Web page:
Teachers center may face budget ax
By DIANE RADO
© St. Petersburg Times, published February 16, 2001
TALLAHASSEE -- After eight years of jumping from place to place, the Florida Center for Teachers finally has a permanent home at the University of South Florida's St. Petersburg campus. A dedication of the new building is scheduled Saturday.
Now the bad news: The center's main budget to train teachers may be wiped out.
At a time when Florida faces massive teacher shortages, Gov. Jeb Bush has recommended eliminating the state's $275,000 contribution to the center. That money covers the cost of putting on the three- to five-day seminars and paying for teachers to attend them.
The Florida Senate's education budget committee has proposed gutting the funding as well.
That would essentially shut down a program designed to reinvigorate and enrich teachers with seminars in Florida history, literature, folklore, social policy and other issues that can be taken back to the classroom.
Under the umbrella of the Florida Humanities Council, the center is the only statewide teacher professional development program in humanities for K-12 teachers.
"I think it's disheartening for teachers, especially good teachers, the teachers who have been in the classroom and who have demonstrated their commitment to the profession," said Susan Lockwood, director of the Florida Center for Teachers.
Liz Hirst, a spokeswoman for Bush, said the governor recommended $36-million in the 2001-02 budget for teacher training, to be overseen by local school districts.
"We're not questioning the value of this training (by the Florida Center for Teachers)," she said. But Bush believes local school districts should be in charge of choosing which training is the most appropriate.
The language in Bush's budget recommendation says teacher training should focus on subject content and teaching methods, assessment and data analysis, and classroom management and school safety.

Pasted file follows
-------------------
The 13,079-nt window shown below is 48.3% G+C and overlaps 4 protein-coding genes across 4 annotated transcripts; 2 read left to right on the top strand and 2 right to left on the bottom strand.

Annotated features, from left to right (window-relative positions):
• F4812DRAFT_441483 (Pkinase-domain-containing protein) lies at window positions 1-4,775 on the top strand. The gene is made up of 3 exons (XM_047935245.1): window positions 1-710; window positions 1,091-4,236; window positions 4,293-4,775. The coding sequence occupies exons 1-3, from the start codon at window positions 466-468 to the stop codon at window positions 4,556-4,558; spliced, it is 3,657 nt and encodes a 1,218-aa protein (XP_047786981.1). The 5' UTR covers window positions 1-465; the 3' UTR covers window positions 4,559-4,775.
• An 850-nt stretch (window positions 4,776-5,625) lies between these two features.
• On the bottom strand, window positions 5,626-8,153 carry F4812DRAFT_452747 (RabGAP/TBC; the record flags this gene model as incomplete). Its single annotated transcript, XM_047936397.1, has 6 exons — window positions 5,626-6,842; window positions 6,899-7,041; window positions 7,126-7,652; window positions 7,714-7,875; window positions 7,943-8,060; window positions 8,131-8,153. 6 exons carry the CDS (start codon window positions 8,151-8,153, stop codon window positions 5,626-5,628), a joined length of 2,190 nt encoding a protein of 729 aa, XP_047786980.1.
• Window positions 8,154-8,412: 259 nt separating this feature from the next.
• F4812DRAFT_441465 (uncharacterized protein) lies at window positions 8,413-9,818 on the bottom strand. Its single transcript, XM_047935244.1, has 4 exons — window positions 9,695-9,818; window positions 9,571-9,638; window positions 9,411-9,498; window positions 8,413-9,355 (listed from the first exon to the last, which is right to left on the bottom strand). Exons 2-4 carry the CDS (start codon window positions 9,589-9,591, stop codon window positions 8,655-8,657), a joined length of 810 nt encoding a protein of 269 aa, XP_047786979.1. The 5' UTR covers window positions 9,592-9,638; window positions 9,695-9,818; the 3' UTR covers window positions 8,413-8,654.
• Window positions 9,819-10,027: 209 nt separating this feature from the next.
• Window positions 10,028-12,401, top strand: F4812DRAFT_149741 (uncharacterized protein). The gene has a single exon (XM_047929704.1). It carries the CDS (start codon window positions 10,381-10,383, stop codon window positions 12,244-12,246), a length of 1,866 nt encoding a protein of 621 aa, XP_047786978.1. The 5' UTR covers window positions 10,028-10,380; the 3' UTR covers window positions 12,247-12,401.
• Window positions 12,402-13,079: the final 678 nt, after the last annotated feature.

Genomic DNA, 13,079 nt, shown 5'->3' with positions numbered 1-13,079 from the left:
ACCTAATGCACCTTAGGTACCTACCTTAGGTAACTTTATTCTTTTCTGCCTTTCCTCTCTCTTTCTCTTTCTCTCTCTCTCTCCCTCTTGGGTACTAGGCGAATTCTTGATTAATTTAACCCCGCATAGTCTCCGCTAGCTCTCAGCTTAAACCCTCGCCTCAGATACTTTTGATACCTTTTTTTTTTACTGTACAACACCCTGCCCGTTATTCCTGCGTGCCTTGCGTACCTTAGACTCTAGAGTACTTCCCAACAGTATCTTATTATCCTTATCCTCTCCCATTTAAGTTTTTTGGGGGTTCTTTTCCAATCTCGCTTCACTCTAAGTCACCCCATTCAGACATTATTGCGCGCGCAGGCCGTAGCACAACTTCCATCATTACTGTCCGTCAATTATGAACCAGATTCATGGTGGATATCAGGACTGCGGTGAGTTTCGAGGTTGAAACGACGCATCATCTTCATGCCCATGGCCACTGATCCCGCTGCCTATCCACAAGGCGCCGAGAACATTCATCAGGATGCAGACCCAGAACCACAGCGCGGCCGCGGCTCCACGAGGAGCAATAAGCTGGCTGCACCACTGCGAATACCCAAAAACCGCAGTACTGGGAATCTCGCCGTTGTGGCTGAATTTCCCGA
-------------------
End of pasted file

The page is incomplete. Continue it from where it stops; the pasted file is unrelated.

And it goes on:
That's not what the Florida Center for Teachers is all about.
"By and large, we see teachers who have been in the profession for many years . . . and are looking for more than seminars on classroom control or the latest buzzwords," Lockwood said. "They are looking for professional development, something that can stimulate them intellectually."
Some 1,700 teachers have attended weeklong seminars since the center began its programs in 1993; another 1,500 teachers have attended three-day seminars, Lockwood said. The center gets some private donations from education foundations and businesses such as the St. Petersburg Times.
But the bulk of the money for programs comes from state. The seminars have been at held in several places, included Eckerd College and the University of Tampa.
With the help of former state House Speaker Peter Wallace of St. Petersburg, USF got the money to build a permanent home for the center, which leases space in the new building on the St. Petersburg campus.
Education Commissioner Charlie Crist is scheduled to attend the building's dedication on Saturday.
On Thursday, Crist said a cut in a program such as the Florida Center for Teachers "obviously makes me wince, literally."
But the state budget process has just begun, said Crist, a former state senator. He said he's optimistic that by the end of the legislative session in May, "We will fully fund education and I am advocating that."
This budget year is particularly tough, with the state facing deficits in the Medicaid program, and Bush insisting on setting aside an unprecedented amount of reserve funds in case of a downturn in the economy.
Bush also wants to continue a phasing-out of the unpopular intangibles tax on stocks and bonds, and shrink government by cutting state employees and letting the private sector handle some public business.
But education remains Bush's top priority, Hirst said. The governor also recommended a $50-million teacher recruitment program that would give bonuses of at least $1,000 to new teachers.
So far, the Senate's budget committee has not agreed to fund Bush's proposal and is in fact proposing a cut in teacher recruitment and retention funds.
The committee also is proposing a host of other cuts -- in school computers, library materials, and programs that extend the academic year by 30 days and give $100 stipends to teachers for classroom supplies.
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From the Times state desk
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